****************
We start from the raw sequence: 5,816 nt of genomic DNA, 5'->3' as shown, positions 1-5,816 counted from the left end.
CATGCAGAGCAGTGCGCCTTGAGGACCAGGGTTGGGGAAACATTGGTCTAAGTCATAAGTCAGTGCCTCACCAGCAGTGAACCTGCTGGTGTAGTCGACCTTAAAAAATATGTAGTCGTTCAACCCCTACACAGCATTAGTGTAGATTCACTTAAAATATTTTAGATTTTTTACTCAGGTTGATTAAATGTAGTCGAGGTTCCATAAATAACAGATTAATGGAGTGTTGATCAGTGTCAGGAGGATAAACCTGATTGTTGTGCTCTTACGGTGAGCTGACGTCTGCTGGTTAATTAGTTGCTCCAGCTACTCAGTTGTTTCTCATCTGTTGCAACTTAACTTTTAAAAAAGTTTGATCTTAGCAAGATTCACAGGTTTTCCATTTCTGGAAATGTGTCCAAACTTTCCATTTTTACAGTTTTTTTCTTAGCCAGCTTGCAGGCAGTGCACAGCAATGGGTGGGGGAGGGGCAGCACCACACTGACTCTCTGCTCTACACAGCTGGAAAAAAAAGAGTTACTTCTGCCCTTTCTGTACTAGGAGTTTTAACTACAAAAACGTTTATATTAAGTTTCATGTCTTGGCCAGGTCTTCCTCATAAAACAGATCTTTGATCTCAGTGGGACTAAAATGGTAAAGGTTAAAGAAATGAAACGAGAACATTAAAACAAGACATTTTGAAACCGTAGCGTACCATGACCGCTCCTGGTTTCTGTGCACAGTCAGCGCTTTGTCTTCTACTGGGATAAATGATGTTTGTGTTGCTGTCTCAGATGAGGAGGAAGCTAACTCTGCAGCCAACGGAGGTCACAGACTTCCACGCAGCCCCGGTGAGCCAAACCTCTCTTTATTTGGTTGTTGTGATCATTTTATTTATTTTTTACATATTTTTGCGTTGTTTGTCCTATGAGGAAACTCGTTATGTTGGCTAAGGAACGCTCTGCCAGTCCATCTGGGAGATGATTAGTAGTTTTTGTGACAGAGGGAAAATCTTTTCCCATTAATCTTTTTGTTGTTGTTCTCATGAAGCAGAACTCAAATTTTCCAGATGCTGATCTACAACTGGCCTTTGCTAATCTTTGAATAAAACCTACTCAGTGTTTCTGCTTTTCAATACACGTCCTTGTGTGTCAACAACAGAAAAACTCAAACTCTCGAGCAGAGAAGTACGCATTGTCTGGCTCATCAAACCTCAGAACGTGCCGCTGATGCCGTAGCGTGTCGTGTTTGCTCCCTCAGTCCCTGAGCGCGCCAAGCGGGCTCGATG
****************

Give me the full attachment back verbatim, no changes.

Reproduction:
We start from the raw sequence: 5,816 nt of genomic DNA, 5'->3' as shown, positions 1-5,816 counted from the left end.
CATGCAGAGCAGTGCGCCTTGAGGACCAGGGTTGGGGAAACATTGGTCTAAGTCATAAGTCAGTGCCTCACCAGCAGTGAACCTGCTGGTGTAGTCGACCTTAAAAAATATGTAGTCGTTCAACCCCTACACAGCATTAGTGTAGATTCACTTAAAATATTTTAGATTTTTTACTCAGGTTGATTAAATGTAGTCGAGGTTCCATAAATAACAGATTAATGGAGTGTTGATCAGTGTCAGGAGGATAAACCTGATTGTTGTGCTCTTACGGTGAGCTGACGTCTGCTGGTTAATTAGTTGCTCCAGCTACTCAGTTGTTTCTCATCTGTTGCAACTTAACTTTTAAAAAAGTTTGATCTTAGCAAGATTCACAGGTTTTCCATTTCTGGAAATGTGTCCAAACTTTCCATTTTTACAGTTTTTTTCTTAGCCAGCTTGCAGGCAGTGCACAGCAATGGGTGGGGGAGGGGCAGCACCACACTGACTCTCTGCTCTACACAGCTGGAAAAAAAAGAGTTACTTCTGCCCTTTCTGTACTAGGAGTTTTAACTACAAAAACGTTTATATTAAGTTTCATGTCTTGGCCAGGTCTTCCTCATAAAACAGATCTTTGATCTCAGTGGGACTAAAATGGTAAAGGTTAAAGAAATGAAACGAGAACATTAAAACAAGACATTTTGAAACCGTAGCGTACCATGACCGCTCCTGGTTTCTGTGCACAGTCAGCGCTTTGTCTTCTACTGGGATAAATGATGTTTGTGTTGCTGTCTCAGATGAGGAGGAAGCTAACTCTGCAGCCAACGGAGGTCACAGACTTCCACGCAGCCCCGGTGAGCCAAACCTCTCTTTATTTGGTTGTTGTGATCATTTTATTTATTTTTTACATATTTTTGCGTTGTTTGTCCTATGAGGAAACTCGTTATGTTGGCTAAGGAACGCTCTGCCAGTCCATCTGGGAGATGATTAGTAGTTTTTGTGACAGAGGGAAAATCTTTTCCCATTAATCTTTTTGTTGTTGTTCTCATGAAGCAGAACTCAAATTTTCCAGATGCTGATCTACAACTGGCCTTTGCTAATCTTTGAATAAAACCTACTCAGTGTTTCTGCTTTTCAATACACGTCCTTGTGTGTCAACAACAGAAAAACTCAAACTCTCGAGCAGAGAAGTACGCATTGTCTGGCTCATCAAACCTCAGAACGTGCCGCTGATGCCGTAGCGTGTCGTGTTTGCTCCCTCAGTCCCTGAGCGCGCCAAGCGGGCTCGATG